(482a) Mechanochemical Degradation Pathways of Protective Oxide Surfaces: Development of an Ab-Initio Informed Multiscale Corrosion Model
AIChE Annual Meeting
Practical Applications of Computational Chemistry and Molecular Simulation for Solvents and Inorganic Materials
Wednesday, November 16, 2022 - 12:30pm to 1:00pm
Protective surface coatings inhibit aluminum corrosion pathways by replacing the highly reactive metal surface with one that is more chemically stable. Chemical processes which erode these protective films render aluminum more susceptible to corrosion. Identifying the dominant chemical drivers for these erosion processes and the mechanisms by which they proceed can help to inform the design of more resilient and robust protective coatings. We use ab initio molecular dynamics to model the erosion of Î³-alumina surfaces and calculate associated reaction barriers while subjecting the oxide surface to environmental stressors, including vacuum, pooled water, and mechanical stress. We find that the presence of water reduces erosion reaction barriers by over 60% with respect to vacuum. Connections with microstructure-aware micromechanics models show that localized shear stresses in these materials can develop, which can couple with an aqueous environment resulting in further erosion barrier reductions. These findings highlight the relevance of solvent and surface strain on aluminum corrosion and serve as a basis for predictive multiscale lifetime models.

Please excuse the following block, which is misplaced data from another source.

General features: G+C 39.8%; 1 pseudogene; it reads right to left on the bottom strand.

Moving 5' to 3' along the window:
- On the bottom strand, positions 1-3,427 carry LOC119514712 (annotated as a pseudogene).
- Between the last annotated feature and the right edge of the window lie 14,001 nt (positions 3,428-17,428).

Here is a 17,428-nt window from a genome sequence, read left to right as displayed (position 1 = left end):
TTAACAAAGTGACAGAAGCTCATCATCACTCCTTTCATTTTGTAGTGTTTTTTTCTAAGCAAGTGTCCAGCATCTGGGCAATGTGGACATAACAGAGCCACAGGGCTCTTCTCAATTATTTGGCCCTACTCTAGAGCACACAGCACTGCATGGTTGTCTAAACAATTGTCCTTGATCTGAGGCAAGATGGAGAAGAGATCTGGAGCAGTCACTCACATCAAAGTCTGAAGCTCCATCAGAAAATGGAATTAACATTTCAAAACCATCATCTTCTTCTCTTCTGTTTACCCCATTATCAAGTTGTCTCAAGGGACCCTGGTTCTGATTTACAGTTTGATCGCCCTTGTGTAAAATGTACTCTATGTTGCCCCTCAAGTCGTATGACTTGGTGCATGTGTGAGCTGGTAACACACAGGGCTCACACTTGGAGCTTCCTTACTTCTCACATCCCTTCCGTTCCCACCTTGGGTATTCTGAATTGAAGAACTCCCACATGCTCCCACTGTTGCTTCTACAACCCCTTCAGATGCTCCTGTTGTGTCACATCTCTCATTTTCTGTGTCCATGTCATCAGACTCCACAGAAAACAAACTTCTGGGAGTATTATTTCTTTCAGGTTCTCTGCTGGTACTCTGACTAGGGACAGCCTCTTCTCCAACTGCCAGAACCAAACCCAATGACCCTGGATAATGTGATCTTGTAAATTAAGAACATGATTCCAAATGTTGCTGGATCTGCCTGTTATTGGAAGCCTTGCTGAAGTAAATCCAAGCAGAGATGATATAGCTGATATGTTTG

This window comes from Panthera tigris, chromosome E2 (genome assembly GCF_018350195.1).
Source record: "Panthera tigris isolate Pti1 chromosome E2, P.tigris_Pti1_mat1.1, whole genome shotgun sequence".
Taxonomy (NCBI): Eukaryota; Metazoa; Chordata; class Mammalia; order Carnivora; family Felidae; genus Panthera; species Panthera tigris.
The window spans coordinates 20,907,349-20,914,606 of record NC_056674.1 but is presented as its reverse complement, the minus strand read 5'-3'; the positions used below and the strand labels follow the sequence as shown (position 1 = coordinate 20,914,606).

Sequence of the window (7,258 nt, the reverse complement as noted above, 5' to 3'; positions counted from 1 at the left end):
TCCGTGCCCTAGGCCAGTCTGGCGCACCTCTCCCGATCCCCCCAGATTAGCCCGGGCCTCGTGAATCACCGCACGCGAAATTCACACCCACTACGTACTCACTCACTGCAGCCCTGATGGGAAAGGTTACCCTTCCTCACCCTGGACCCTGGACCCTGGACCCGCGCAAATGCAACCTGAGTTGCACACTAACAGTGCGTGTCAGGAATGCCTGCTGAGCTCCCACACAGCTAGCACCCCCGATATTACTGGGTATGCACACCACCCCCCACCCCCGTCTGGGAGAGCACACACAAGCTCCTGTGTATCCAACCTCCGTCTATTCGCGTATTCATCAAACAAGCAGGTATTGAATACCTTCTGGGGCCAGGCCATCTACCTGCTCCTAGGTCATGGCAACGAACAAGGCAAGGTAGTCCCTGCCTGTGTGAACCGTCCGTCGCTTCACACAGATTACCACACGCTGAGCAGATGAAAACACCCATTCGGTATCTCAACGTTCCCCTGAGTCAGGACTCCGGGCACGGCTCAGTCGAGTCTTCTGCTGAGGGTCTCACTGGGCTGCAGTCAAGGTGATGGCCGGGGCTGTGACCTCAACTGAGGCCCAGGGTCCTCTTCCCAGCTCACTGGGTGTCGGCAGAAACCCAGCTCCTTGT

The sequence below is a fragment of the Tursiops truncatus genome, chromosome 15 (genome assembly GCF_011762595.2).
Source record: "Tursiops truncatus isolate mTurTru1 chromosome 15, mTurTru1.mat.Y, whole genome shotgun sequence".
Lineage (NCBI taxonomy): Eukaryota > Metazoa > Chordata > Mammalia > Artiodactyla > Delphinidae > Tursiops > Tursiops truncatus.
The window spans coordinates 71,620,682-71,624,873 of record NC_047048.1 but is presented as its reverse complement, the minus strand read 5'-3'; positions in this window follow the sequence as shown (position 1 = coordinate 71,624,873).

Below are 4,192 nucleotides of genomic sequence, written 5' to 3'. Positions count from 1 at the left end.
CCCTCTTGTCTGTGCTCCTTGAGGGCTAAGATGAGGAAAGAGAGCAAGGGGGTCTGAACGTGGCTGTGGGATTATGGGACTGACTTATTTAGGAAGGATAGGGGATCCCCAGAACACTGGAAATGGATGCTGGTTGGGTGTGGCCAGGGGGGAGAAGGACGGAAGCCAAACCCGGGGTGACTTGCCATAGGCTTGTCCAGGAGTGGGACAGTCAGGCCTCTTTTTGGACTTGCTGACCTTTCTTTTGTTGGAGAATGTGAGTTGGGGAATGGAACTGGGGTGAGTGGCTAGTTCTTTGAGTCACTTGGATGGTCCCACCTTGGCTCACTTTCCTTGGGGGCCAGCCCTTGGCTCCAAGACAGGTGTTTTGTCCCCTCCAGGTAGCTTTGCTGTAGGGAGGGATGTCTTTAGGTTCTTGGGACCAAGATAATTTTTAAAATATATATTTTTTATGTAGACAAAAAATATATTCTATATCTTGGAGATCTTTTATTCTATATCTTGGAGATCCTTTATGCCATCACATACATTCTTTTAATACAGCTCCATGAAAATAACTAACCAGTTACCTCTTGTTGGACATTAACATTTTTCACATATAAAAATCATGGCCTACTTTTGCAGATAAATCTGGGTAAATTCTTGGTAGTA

This work was performed under the auspices of the U.S. Department of Energy by Lawrence Livermore National Laboratory under Contract DE-AC52-07NA27344.